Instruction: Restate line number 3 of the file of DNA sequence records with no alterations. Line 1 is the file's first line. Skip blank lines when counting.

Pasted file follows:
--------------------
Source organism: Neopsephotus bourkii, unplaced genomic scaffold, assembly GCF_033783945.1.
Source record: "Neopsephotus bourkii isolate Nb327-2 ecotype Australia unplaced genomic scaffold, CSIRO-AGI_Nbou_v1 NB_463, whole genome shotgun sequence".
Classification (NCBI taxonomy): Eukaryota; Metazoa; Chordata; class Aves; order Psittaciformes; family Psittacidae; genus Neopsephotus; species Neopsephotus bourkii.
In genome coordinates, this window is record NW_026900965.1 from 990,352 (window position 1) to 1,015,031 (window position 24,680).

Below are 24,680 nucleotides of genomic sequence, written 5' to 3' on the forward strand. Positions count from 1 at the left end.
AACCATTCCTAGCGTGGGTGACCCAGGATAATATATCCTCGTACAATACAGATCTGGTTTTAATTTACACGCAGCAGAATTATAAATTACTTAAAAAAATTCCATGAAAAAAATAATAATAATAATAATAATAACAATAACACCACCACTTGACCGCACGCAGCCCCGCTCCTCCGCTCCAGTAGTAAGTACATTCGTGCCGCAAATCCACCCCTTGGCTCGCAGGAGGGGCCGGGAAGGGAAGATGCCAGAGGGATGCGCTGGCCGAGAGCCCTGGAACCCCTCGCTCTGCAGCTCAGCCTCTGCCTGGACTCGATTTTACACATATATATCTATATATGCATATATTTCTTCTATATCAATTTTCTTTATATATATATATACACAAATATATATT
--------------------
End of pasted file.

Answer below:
Classification (NCBI taxonomy): Eukaryota; Metazoa; Chordata; class Aves; order Psittaciformes; family Psittacidae; genus Neopsephotus; species Neopsephotus bourkii.